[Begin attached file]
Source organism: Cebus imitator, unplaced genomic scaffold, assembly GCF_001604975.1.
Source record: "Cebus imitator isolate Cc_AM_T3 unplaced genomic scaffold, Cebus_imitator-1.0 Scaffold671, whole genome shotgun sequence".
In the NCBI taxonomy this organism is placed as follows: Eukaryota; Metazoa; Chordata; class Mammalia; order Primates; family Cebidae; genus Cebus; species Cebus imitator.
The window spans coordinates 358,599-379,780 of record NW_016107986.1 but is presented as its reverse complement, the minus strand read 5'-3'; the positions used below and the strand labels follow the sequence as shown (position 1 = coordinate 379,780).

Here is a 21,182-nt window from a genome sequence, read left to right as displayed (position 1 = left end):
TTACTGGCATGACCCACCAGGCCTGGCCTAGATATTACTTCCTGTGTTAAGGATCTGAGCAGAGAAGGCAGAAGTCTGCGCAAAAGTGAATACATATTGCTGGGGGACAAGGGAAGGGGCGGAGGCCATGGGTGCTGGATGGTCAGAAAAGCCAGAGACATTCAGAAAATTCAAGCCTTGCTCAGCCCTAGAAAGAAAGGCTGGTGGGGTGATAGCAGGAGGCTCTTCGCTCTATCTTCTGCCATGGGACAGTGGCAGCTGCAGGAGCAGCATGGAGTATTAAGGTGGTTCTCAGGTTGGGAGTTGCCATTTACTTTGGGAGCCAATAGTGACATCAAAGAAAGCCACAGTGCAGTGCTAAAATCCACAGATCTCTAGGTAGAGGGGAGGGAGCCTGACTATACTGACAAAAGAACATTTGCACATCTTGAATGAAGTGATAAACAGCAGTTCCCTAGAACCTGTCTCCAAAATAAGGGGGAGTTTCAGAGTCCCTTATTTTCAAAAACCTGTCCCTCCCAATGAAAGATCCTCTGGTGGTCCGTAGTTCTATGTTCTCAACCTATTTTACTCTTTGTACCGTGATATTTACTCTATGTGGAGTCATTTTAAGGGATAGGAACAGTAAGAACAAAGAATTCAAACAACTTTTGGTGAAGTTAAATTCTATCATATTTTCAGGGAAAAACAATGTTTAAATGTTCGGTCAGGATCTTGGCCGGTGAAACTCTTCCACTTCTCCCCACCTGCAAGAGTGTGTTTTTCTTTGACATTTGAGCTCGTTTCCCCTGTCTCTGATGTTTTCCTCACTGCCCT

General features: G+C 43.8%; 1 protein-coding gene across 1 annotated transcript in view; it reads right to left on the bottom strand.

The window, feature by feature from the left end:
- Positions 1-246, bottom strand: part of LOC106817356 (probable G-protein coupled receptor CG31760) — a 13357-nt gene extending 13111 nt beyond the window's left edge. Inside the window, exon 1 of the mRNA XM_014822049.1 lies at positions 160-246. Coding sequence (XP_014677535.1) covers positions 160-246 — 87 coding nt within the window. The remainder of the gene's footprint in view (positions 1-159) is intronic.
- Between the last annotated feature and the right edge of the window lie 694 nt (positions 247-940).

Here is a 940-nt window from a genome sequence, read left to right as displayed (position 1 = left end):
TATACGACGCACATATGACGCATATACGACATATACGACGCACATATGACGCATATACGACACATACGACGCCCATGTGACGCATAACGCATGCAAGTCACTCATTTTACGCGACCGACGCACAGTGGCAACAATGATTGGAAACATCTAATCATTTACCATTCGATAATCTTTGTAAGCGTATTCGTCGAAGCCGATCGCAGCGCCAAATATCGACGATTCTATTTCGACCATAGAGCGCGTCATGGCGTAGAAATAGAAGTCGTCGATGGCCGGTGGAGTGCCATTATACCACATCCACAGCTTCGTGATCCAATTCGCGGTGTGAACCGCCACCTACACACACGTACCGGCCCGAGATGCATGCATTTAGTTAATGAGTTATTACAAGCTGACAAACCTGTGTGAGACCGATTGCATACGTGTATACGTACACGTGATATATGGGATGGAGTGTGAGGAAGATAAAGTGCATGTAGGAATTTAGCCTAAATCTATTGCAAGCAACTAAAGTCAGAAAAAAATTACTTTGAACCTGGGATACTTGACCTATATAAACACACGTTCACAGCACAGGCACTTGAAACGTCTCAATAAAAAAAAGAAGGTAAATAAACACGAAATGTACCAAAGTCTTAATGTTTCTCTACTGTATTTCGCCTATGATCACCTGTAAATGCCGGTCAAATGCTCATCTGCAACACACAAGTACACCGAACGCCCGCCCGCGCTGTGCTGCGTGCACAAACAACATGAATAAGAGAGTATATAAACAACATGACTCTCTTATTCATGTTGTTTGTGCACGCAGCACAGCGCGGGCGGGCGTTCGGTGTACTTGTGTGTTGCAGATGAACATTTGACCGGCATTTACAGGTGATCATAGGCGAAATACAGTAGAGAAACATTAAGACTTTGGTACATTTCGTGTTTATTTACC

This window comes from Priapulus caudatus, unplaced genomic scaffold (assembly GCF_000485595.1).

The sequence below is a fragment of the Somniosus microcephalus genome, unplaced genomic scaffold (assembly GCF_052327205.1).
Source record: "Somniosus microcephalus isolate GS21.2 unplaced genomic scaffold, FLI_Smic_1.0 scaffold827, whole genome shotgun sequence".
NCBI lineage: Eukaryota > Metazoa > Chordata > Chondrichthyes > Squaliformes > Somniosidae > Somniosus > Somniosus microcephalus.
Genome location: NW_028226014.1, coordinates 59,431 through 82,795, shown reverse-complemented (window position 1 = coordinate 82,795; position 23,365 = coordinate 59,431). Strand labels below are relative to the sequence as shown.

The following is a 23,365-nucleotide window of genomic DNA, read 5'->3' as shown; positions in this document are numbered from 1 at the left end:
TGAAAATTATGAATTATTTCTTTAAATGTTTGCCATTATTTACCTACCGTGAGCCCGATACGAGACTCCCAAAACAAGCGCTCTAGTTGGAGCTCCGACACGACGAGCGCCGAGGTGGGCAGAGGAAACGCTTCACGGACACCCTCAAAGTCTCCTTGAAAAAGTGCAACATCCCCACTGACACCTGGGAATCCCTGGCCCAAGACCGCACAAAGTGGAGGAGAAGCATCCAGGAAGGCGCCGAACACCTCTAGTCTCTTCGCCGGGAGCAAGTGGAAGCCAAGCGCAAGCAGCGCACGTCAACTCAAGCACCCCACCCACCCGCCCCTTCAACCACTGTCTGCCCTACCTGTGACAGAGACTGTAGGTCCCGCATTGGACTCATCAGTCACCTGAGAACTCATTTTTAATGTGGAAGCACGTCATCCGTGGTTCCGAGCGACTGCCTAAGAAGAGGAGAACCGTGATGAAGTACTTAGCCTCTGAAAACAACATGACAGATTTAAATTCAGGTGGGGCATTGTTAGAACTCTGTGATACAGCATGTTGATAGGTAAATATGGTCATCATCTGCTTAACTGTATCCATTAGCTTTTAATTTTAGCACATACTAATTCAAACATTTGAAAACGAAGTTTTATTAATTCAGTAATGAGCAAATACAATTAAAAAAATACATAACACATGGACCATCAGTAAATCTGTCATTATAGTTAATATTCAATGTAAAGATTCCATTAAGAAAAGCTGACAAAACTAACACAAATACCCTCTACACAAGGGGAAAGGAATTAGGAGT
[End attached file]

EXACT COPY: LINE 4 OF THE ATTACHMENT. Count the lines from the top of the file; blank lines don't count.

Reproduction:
The window spans coordinates 358,599-379,780 of record NW_016107986.1 but is presented as its reverse complement, the minus strand read 5'-3'; the positions used below and the strand labels follow the sequence as shown (position 1 = coordinate 379,780).